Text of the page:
Number thirty-four: Keep them informed
Good day. I'm Troy Dean from Video User Manuals and Agency Mavericks and this is the 101 Ways to Elevate Yourself and Demand Higher Fees. A practical guide for WordPress consultants to start attracting better quality clients, work on better, more interesting projects, and get paid better fees. Now, let's go elevate.
Number 34, keep them informed. Okay, what do I mean by that? Well, I have a collection of blogs and website that I read on a weekly basis. Smashing Magazine is one of them, for example. The WP tuts series from Envato is another one. A List Apart is another one. And I stay abreast and up to speed with what's happening in the web design world by reading these websites. And what I'll do occasionally is I'll find an article which is relevant to my small business clients and I'll email it to them. Even those clients that I've just put in a proposal for that haven't decided to sign off yet. I'll email them those articles.
So this article, for example, this screen shot I'm using here is just an example about responsive web design. It's a very topical thing at the moment because of the explosion of smart phones and tablets and web usage on those devices. So what this does is a couple of things. You can email those articles to your clients and say, “Hey, just thought I'd let you know this is what's happening in the responsive web design space. And this is all about making sure the website works on smart phones and tablets. Whoever you end up using to build your website, you should make sure that they are building a responsive website that works on smart phones or tablets.”
Now, I'm not saying that you have to build responsive sites. I'm just saying this is an example. What it does is it gives your clients information and questions to ask other suppliers that they might be considering working with. And if client start asking suppliers things like, “Is the website that you're going to build going to be responsive?” If the other supplier hasn't already preempted that conversation and isn't already having that conversation, then the client's going to be thinking, “Okay, we've got two web designers here pitching for our job. The guy on the left over here, keeps sending us the questions that we should be asking the guy on the right and the guy on the right isn't proactive. He isn't answering these questions. He's not actually giving us this information, whereas the guy on the left is giving us this information freely.” It positions you as an expert in your field.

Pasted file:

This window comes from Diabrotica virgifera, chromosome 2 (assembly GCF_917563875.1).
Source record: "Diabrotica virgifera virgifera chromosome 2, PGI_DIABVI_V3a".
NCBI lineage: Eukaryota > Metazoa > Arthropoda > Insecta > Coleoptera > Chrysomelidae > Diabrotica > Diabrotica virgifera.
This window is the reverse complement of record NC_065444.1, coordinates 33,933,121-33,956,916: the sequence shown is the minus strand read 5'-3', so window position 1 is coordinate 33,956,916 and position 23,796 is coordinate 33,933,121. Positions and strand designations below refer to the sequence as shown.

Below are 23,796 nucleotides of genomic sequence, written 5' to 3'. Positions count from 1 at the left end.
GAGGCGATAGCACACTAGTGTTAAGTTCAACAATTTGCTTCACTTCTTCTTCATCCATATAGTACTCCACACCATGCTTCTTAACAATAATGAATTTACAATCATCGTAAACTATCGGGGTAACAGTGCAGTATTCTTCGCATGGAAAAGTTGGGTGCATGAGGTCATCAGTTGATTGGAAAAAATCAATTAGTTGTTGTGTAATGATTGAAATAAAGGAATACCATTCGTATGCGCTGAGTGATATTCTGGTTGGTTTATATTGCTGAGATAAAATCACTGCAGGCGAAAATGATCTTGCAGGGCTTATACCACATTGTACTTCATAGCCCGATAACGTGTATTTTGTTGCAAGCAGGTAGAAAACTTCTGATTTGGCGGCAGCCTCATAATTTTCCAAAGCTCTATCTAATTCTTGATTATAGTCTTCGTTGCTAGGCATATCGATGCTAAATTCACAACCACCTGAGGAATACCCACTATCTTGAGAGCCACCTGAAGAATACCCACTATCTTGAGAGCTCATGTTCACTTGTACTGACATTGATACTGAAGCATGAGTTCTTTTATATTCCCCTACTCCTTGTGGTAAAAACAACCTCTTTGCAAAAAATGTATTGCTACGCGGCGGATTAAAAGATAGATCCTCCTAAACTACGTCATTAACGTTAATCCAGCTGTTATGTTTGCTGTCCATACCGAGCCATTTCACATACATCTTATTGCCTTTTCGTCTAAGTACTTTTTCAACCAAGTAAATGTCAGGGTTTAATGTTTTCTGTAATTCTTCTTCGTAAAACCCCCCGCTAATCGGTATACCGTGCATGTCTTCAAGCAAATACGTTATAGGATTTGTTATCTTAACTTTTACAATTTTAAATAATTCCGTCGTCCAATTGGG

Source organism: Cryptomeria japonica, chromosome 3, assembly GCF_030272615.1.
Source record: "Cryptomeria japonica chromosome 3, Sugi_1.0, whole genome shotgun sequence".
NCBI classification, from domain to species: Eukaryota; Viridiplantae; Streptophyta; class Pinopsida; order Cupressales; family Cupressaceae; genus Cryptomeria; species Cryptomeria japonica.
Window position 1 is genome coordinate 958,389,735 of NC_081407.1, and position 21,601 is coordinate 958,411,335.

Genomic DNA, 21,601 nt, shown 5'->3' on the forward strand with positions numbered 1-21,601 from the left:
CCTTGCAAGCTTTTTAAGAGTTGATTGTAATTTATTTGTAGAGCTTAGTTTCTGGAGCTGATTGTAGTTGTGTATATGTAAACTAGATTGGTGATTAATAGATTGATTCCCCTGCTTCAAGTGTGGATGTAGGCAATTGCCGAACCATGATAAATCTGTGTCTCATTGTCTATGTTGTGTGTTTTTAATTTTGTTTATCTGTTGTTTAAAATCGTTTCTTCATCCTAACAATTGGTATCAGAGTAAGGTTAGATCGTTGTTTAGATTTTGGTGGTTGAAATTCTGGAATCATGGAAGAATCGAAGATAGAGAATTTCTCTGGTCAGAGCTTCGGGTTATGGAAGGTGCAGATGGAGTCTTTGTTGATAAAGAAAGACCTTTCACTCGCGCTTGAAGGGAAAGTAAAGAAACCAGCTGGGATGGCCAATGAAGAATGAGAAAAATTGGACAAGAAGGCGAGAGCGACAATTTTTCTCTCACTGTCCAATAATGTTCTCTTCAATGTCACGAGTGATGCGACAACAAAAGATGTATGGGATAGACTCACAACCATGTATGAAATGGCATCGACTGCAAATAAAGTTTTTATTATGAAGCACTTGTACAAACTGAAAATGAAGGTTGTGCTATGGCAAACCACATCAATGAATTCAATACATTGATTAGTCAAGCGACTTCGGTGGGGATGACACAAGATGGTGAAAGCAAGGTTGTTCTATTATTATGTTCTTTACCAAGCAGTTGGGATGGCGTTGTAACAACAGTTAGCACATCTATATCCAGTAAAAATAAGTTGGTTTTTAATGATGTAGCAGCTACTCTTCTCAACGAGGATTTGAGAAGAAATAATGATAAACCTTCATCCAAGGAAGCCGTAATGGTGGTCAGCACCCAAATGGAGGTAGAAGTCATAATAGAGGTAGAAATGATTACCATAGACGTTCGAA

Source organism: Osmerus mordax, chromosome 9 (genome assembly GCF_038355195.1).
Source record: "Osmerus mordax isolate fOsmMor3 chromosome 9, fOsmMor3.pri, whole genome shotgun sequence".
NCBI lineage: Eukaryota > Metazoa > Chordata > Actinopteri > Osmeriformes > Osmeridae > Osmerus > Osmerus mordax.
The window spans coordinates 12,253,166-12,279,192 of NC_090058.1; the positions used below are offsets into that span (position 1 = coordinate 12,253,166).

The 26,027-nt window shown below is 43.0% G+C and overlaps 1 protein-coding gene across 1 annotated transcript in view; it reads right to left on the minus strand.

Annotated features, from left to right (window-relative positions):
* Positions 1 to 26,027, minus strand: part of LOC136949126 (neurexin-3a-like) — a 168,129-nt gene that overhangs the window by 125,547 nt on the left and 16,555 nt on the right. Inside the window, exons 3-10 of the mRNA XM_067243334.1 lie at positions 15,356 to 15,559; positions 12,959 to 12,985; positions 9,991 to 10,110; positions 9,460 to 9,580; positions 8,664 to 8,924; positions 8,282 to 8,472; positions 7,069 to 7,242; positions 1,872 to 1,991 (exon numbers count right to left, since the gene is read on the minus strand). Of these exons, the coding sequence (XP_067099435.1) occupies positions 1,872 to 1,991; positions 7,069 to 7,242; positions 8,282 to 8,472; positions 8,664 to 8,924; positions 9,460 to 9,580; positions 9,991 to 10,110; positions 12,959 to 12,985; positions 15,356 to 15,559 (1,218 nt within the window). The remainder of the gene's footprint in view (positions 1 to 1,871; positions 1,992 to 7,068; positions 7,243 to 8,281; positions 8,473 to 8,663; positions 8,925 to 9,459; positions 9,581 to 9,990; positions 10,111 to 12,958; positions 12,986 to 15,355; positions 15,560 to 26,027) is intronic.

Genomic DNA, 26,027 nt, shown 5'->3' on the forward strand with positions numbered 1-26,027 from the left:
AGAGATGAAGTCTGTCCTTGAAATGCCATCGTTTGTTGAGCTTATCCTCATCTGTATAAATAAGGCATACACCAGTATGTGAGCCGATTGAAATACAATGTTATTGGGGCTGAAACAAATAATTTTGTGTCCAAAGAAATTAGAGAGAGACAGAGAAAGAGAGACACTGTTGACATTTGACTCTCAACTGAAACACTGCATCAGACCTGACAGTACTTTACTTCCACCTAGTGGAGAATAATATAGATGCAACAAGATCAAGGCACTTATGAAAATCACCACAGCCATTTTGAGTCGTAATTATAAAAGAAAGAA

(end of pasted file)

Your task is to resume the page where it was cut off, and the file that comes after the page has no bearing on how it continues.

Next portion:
You're not asking for feedback on your proposal. You're not asking have there been any developments on this project. You're just keeping them informed and saying, “Whoever you use, make sure they're building a responsive site. Whoever you use, make sure the website is going to be optimized for search engines. Whoever you use, make sure that they're building a site that is going to have a really seamless checkout process to make sure that you don't lose customers in the shopping checkout process. Make sure that system is really well designed. Whoever you use, make sure, blah, blah, blah, blah…”
It positions you as an expert so when it comes time for them to make a decision, they've got you who's given them all this great information for free and I've got someone else who's calling them up and say, “Has there been any development on this project?” Or, “Can I get some feedback on my proposal?”
Okay, so it positions you as a trusted source of information and it's a great positioning exercise. What it also does is it keeps you informed. So it does keep you abreast of website trends, which is very important. You can start having these conversations in client meetings because you are fueled up on your topic.
In the next video, I'm going to talk about why it's important to have an opinion. Until then, go elevate. Make sure you subscribe to the 101 Ways podcast in the iTunes store. Just search for the 101 Ways to Elevate. Or visit us at wp101ways.com and download the free 101 Ways eBook.